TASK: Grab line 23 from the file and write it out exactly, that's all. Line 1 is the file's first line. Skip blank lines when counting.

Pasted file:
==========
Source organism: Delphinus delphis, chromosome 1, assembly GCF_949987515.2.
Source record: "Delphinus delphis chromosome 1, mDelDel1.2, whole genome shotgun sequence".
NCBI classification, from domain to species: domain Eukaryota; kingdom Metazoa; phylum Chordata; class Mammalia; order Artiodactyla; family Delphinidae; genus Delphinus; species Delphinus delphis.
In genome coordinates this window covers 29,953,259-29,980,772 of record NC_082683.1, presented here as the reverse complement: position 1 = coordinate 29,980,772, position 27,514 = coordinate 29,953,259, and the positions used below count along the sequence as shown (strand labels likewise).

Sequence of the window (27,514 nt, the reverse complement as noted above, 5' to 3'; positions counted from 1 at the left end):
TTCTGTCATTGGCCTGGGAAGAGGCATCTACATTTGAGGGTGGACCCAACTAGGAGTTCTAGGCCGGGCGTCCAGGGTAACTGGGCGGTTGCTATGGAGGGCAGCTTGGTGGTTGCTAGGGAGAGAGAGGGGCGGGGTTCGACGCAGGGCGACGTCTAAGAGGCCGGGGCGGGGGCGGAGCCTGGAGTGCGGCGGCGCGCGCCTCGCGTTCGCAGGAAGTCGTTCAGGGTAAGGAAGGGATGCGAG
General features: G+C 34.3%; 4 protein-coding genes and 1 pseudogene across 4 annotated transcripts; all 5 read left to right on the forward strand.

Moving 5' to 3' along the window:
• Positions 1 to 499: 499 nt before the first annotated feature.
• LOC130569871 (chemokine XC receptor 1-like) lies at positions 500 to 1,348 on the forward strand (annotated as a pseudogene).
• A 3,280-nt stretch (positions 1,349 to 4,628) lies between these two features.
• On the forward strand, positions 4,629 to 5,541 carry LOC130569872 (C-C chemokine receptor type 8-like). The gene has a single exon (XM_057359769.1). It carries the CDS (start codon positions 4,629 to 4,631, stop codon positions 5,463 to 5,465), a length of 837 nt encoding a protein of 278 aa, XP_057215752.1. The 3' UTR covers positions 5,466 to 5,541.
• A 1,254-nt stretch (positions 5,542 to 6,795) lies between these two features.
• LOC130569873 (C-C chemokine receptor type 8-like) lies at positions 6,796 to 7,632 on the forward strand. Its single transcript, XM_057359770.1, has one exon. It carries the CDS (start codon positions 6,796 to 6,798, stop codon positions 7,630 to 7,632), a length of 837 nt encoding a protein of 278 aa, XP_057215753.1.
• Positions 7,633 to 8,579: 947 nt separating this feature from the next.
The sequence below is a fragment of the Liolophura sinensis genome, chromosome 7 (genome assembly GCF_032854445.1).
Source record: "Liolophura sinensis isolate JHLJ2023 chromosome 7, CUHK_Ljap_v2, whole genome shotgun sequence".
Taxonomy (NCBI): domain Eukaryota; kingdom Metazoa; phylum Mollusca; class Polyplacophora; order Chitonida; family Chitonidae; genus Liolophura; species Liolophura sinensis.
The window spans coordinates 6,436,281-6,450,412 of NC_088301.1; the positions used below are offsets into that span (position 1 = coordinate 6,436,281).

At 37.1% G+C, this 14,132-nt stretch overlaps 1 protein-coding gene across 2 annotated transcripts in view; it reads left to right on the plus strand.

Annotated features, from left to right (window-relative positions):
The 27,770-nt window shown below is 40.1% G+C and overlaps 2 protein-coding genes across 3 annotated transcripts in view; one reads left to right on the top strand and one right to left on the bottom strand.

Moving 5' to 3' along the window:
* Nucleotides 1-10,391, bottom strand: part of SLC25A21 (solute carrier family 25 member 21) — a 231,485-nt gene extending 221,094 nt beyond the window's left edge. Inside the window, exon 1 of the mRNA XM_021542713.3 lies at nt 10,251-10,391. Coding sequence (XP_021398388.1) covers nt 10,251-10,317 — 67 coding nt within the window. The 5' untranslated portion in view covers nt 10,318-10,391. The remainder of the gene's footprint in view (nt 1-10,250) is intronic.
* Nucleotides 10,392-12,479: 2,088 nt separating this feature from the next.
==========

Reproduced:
Moving 5' to 3' along the window: